Not only have they shared a relationship spanning possible years but they both have internally suffered a multitude of repressive depression after their supposed flame had died out – and in an attempt to reconcile their broken hearts, have respectively undergone an experimental form of hypno-therapy as means to quite literally erase each other from their memories.

   This quasi-rom-com is a pitch-black surrealist, dramatic expose on the mind and how we think with our hearts and feel with our minds. It is a poetically profound story that is able to rigorously play on convention, enact beyond original concepts in excruciatingly artistic detail, and form a relentlessly human message that what doesn’t kill you does in fact leave you the strength to persevere. Though realistically, history is bound to repeat itself isn’t it?

Body Heat (1981)

Before ‘The Empire Strikes Back’, Lawrence Kasdan directed one of the greatest thrillers ever made. (THE MIRROR | DASHIELL DEKKER)

   The erotic thriller, or the best thing put to film. If you love noir like myself, you know the only way to add yet even more stakes to an already edge-of-your-seat narrative is a gripping tale between characters of whom you’re rooting for. Though “Body Heat”, while suspenseful and sensual, is not a tale of two heroes. In fact, the leads of Lawrence Kasdan (The Empire Strikes Back) are quite the selfish characters.

   On the hottest day of the year, a hazy laziness reigns down on the musky Lake Worth beach. Shyster lawyer Ned Racine (William Hurt) basks in the beaming Florida sun as the astute and mysterious Matty Walker (Kathleen Turner) finds her way into his life. Being a married woman, Matty’s persistent resistance to Ned’s intrigant attraction leads to only the revving of more tension between them – culminating in an affair in which they both devise a plan to murder Mr. Walker as means of inheriting his illustrious property and wedding themselves in their own names.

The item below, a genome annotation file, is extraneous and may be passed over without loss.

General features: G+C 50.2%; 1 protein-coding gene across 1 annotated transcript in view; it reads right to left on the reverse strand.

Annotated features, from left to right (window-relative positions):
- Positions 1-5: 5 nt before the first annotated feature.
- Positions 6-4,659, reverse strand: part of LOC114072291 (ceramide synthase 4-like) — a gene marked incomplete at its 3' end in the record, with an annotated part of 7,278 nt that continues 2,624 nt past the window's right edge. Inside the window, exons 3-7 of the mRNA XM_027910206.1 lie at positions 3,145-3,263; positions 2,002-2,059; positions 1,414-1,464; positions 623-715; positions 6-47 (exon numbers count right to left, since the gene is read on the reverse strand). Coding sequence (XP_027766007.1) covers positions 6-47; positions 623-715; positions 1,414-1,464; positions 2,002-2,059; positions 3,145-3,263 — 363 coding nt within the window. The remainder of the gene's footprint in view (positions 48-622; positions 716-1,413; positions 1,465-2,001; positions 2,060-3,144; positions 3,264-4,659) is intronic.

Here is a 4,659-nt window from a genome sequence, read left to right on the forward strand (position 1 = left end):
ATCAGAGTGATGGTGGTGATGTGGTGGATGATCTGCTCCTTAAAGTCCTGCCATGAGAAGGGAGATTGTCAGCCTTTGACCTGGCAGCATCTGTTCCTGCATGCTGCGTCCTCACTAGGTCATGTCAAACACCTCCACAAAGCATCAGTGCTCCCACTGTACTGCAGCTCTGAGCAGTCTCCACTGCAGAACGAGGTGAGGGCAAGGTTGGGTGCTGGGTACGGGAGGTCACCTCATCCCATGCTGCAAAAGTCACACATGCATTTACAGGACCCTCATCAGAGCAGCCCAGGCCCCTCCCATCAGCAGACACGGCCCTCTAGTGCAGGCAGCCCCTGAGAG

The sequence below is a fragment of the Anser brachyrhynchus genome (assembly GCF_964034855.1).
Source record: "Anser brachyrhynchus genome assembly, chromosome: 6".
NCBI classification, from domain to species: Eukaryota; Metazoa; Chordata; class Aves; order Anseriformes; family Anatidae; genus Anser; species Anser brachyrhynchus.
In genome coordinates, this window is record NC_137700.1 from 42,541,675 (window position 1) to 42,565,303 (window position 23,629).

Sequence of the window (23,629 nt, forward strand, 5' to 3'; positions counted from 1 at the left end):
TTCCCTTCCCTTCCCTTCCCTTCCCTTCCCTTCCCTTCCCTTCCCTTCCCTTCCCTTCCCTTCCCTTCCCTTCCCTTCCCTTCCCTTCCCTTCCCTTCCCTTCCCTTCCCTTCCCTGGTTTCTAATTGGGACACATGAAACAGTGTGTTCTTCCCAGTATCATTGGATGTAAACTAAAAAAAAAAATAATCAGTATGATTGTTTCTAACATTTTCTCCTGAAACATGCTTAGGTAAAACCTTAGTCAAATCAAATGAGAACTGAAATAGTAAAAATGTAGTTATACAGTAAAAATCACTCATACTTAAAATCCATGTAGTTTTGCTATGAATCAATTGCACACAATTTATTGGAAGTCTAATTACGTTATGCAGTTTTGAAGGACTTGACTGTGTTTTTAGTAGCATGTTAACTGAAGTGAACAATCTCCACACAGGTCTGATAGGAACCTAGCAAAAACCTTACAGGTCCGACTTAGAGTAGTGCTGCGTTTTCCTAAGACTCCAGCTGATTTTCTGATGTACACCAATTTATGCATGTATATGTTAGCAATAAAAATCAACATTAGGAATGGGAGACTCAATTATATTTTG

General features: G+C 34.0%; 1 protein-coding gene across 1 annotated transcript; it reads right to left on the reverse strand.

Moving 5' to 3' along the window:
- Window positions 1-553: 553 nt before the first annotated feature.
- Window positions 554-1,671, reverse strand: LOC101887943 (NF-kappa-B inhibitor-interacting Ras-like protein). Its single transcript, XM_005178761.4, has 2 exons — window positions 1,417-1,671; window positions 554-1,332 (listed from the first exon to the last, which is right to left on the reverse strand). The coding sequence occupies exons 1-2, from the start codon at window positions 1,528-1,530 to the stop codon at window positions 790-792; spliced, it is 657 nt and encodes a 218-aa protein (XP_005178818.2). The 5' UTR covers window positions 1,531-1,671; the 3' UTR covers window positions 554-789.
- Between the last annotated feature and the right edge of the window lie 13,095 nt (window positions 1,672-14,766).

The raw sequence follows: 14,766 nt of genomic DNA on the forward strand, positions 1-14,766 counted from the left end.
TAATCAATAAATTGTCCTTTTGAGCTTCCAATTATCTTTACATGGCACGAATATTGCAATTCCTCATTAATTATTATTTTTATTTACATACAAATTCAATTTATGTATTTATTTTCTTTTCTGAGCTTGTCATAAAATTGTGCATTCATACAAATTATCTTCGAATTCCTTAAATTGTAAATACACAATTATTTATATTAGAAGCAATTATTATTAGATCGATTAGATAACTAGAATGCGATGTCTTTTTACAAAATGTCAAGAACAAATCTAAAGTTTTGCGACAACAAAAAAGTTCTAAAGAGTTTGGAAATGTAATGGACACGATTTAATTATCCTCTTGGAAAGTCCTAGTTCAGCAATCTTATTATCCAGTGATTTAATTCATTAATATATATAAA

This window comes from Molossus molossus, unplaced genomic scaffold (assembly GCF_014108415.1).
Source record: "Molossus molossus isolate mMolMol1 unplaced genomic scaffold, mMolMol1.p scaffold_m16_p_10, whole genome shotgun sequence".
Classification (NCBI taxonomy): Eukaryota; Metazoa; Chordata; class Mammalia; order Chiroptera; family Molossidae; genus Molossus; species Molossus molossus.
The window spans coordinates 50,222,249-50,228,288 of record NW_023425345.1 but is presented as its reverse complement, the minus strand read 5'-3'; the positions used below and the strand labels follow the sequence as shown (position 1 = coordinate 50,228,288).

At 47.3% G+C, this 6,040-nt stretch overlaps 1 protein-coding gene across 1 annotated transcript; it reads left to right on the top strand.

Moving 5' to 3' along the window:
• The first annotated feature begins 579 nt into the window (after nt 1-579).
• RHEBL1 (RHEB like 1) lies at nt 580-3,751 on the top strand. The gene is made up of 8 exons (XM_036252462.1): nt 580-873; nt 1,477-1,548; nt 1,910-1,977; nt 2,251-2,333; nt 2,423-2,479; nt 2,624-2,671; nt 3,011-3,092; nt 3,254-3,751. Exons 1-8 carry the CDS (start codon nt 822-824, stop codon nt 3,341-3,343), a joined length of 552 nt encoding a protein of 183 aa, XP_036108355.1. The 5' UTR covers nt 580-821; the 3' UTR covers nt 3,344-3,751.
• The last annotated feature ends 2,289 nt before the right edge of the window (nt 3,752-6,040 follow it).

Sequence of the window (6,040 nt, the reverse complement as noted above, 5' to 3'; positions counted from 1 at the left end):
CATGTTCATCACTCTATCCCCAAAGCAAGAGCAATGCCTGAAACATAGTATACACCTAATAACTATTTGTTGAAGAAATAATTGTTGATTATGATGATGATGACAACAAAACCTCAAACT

“Body Heat” to this day feels like a film of a bygone era. It is simultaneously the greatest version of the neo-noir, the erotic thriller, and the affair drama – with a brash lens of radiant lighting, pink-colored-cloudy scenery, and some of the most passionate writing ever displayed in an American film.

   With a fantastic leading couple, a formidable sense of dread and pontificated sexuality, and a timelessly masterful soundtrack by John Barry, “Body Heat” will stand the test of time as one of the most assured and pronounced thrillers of its generation – and undoubtedly Kasdan’s best directorial work.

“Shortbus” is a delightfully queer exploration of the soul and body. (THE MIRROR | DASHIELL DEKKER)

Shortbus (2006)

    Now in the fiery pit of carnal verboseness you can only deliver so much romance before your visual love language churns scummy and uninspired. Or so would be the case in the event that John Cameron Mitchell’s 2006 masterclass in script-plus-actors “Shortbus” wasn’t a film comprised of open homosexuality, innate psychological complexities, and a fair share of unsimulated sex scenes — for artistic reasons, of course.

   Jamie and James (Paul Dawson, PJ DeBoy) are a New York City couple who are considering opening their relationship. With the peculiar counseling of a self-proclaimed sex therapist, Sofia (Sook-Yin Lee), they embark on an expedition to the Shortbus, a flagrantly queer venue of which anything from live music to significantly promiscuous swingers can be found. With a slew of additional players including the reclusive Severin (Lindsay Beamish), Ceth with a C (Jay Brannan), and the investigative Caleb (Peter Stickles, whom I had the privilege of seeing in person alongside director Mitchell at an American Cinematheque Q+A back in August).